This recipe is adapted from one by Martin Boetz, long-time chef at Longrain and now with his own venture The Cooks Co-op.
To make the curry paste, blend the coriander, cloves, cinnamon, cumin, shrimp paste and 1 tablespoon or more of cold water until smooth. Add the remaining ingredients, one at a time, blending well after each addition until the mixture forms a thick paste. This makes 125 g (4 oz/1/2 cup).
To make the curry, preheat the oven to 160°C (320°F).
Place a wok or heavy pan over medium–high heat. If the coconut cream has risen to the top of the tin, use this, or else pour in 125 ml (4 fl oz/1/4 cup) coconut milk and cook, stirring constantly for 3–5 minutes, until it separates. If it does not separate, add the optional oil. Add 60 g (2 oz/1/4 cup) curry paste and fry, stirring constantly until fragrant, for 1–2 minutes.
Add the venison to the paste and brown for 2–3 minutes. Add the remaining coconut milk, reserving 2 tablespoons for garnish later. Increase the heat and bring to the boil. Add the palm sugar, fish sauce, tamarind purée, bay leaves and cardamom and return to the boil. If necessary, add 100 ml (31/2 fl oz) or so of water to almost cover the venison and keep it moist. Cover and cook in the oven for 1 hour or until the venison is nearly tender. Add the sweet potato, cover and return to the oven for a further hour or until the potato is tender.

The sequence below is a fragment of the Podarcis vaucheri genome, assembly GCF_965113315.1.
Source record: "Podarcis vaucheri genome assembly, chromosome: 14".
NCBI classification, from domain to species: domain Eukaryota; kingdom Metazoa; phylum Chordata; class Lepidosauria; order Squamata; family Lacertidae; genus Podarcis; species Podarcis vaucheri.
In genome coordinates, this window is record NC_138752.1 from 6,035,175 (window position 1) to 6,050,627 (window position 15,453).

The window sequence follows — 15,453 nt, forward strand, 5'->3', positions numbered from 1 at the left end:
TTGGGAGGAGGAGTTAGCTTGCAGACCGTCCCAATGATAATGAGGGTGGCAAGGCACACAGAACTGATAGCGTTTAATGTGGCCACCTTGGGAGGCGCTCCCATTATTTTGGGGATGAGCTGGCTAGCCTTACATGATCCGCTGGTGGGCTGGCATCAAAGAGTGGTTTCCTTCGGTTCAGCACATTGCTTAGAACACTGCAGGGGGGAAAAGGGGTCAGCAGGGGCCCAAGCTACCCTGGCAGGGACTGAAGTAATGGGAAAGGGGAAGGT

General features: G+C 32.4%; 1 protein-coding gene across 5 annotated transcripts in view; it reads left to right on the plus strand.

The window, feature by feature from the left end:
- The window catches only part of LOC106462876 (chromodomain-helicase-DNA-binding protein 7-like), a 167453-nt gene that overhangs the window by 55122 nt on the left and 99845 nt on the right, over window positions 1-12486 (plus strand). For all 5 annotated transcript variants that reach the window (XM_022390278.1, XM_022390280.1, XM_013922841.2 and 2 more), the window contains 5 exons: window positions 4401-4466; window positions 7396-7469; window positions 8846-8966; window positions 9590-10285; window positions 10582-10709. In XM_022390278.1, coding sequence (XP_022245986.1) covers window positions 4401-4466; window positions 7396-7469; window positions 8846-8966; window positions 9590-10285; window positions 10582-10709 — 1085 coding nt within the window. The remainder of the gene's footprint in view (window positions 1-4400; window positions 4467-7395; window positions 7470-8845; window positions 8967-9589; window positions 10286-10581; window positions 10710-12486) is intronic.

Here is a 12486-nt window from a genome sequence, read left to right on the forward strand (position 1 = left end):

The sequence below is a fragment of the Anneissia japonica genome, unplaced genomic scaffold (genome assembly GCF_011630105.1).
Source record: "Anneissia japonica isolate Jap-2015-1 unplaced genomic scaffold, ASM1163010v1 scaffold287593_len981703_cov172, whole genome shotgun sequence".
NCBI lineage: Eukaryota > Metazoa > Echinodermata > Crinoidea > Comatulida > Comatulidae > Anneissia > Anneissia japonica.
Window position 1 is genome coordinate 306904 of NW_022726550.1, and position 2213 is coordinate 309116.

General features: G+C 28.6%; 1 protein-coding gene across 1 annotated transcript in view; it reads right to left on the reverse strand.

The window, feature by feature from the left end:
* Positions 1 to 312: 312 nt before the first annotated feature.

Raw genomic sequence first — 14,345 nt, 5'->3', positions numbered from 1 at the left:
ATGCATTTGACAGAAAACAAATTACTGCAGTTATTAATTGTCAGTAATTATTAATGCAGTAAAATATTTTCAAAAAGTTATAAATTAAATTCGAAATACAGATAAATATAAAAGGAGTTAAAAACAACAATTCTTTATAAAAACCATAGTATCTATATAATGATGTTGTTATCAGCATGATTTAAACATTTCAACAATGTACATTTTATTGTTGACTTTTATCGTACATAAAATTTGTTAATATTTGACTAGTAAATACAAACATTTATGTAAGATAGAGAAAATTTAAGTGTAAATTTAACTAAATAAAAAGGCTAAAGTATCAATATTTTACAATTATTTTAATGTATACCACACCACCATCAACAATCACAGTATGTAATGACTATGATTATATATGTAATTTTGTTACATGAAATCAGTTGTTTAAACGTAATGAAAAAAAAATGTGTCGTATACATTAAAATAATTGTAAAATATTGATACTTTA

Serve with steamed rice topped with the chopped roasted peanuts, remaining thick coconut cream and the coriander.
Store any excess paste in a clean, airtight jar in the refrigerator for up to 6 months. Roasting the shrimp paste really brings out the flavour. Simply wrap it in foil and roast in the oven for 5 minutes or toast it in a frying pan.
A curry like this with coconut milk works fantastically with a shiraz that has been in American oak, as this can give the same coconut character. Try one from the Barossa Valley.
Nutritional analysis per serving (4 servings)
Note: The information shown is Edamam's estimate based on available ingredients and preparation. It should not be considered a substitute for a professional nutritionist's advice.
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